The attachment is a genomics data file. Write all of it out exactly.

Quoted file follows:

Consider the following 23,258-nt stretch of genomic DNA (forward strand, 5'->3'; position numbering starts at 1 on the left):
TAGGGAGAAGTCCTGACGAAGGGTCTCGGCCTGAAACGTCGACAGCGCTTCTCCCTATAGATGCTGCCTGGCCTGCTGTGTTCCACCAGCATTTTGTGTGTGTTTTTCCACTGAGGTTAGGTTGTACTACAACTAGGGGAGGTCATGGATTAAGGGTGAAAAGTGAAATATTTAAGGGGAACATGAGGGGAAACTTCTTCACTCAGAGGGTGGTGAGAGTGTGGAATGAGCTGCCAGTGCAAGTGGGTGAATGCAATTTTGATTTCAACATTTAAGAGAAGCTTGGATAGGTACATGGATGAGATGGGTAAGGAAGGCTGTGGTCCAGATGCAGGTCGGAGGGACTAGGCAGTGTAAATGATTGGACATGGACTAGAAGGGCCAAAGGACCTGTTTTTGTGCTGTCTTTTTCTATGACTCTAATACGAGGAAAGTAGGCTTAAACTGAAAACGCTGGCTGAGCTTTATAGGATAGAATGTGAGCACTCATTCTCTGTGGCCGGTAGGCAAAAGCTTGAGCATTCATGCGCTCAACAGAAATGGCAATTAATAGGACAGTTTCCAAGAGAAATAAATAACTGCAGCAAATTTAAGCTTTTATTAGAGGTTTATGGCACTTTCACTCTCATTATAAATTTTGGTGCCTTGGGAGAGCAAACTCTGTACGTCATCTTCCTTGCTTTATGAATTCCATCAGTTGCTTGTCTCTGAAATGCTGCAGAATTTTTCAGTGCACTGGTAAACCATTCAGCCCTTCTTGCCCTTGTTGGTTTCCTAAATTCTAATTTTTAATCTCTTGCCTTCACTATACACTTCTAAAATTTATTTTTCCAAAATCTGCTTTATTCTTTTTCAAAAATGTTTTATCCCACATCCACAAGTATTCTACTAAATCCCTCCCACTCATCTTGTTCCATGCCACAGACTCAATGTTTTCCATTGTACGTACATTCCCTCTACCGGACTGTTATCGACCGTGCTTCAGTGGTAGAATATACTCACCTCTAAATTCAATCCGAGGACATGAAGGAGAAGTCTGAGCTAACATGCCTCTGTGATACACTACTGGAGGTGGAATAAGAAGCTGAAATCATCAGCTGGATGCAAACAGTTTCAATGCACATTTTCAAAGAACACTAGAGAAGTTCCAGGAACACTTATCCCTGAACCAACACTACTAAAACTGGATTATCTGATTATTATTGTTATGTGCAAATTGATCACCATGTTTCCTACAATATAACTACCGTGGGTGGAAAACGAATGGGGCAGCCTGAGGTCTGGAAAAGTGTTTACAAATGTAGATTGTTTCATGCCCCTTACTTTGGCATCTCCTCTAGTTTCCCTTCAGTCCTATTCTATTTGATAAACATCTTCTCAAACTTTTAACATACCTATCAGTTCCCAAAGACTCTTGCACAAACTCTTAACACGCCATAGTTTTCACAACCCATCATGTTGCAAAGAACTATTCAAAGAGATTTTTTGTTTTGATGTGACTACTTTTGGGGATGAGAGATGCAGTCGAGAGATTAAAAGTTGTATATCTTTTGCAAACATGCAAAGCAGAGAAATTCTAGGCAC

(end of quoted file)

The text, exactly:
Consider the following 23,258-nt stretch of genomic DNA (forward strand, 5'->3'; position numbering starts at 1 on the left):
TAGGGAGAAGTCCTGACGAAGGGTCTCGGCCTGAAACGTCGACAGCGCTTCTCCCTATAGATGCTGCCTGGCCTGCTGTGTTCCACCAGCATTTTGTGTGTGTTTTTCCACTGAGGTTAGGTTGTACTACAACTAGGGGAGGTCATGGATTAAGGGTGAAAAGTGAAATATTTAAGGGGAACATGAGGGGAAACTTCTTCACTCAGAGGGTGGTGAGAGTGTGGAATGAGCTGCCAGTGCAAGTGGGTGAATGCAATTTTGATTTCAACATTTAAGAGAAGCTTGGATAGGTACATGGATGAGATGGGTAAGGAAGGCTGTGGTCCAGATGCAGGTCGGAGGGACTAGGCAGTGTAAATGATTGGACATGGACTAGAAGGGCCAAAGGACCTGTTTTTGTGCTGTCTTTTTCTATGACTCTAATACGAGGAAAGTAGGCTTAAACTGAAAACGCTGGCTGAGCTTTATAGGATAGAATGTGAGCACTCATTCTCTGTGGCCGGTAGGCAAAAGCTTGAGCATTCATGCGCTCAACAGAAATGGCAATTAATAGGACAGTTTCCAAGAGAAATAAATAACTGCAGCAAATTTAAGCTTTTATTAGAGGTTTATGGCACTTTCACTCTCATTATAAATTTTGGTGCCTTGGGAGAGCAAACTCTGTACGTCATCTTCCTTGCTTTATGAATTCCATCAGTTGCTTGTCTCTGAAATGCTGCAGAATTTTTCAGTGCACTGGTAAACCATTCAGCCCTTCTTGCCCTTGTTGGTTTCCTAAATTCTAATTTTTAATCTCTTGCCTTCACTATACACTTCTAAAATTTATTTTTCCAAAATCTGCTTTATTCTTTTTCAAAAATGTTTTATCCCACATCCACAAGTATTCTACTAAATCCCTCCCACTCATCTTGTTCCATGCCACAGACTCAATGTTTTCCATTGTACGTACATTCCCTCTACCGGACTGTTATCGACCGTGCTTCAGTGGTAGAATATACTCACCTCTAAATTCAATCCGAGGACATGAAGGAGAAGTCTGAGCTAACATGCCTCTGTGATACACTACTGGAGGTGGAATAAGAAGCTGAAATCATCAGCTGGATGCAAACAGTTTCAATGCACATTTTCAAAGAACACTAGAGAAGTTCCAGGAACACTTATCCCTGAACCAACACTACTAAAACTGGATTATCTGATTATTATTGTTATGTGCAAATTGATCACCATGTTTCCTACAATATAACTACCGTGGGTGGAAAACGAATGGGGCAGCCTGAGGTCTGGAAAAGTGTTTACAAATGTAGATTGTTTCATGCCCCTTACTTTGGCATCTCCTCTAGTTTCCCTTCAGTCCTATTCTATTTGATAAACATCTTCTCAAACTTTTAACATACCTATCAGTTCCCAAAGACTCTTGCACAAACTCTTAACACGCCATAGTTTTCACAACCCATCATGTTGCAAAGAACTATTCAAAGAGATTTTTTGTTTTGATGTGACTACTTTTGGGGATGAGAGATGCAGTCGAGAGATTAAAAGTTGTATATCTTTTGCAAACATGCAAAGCAGAGAAATTCTAGGCAC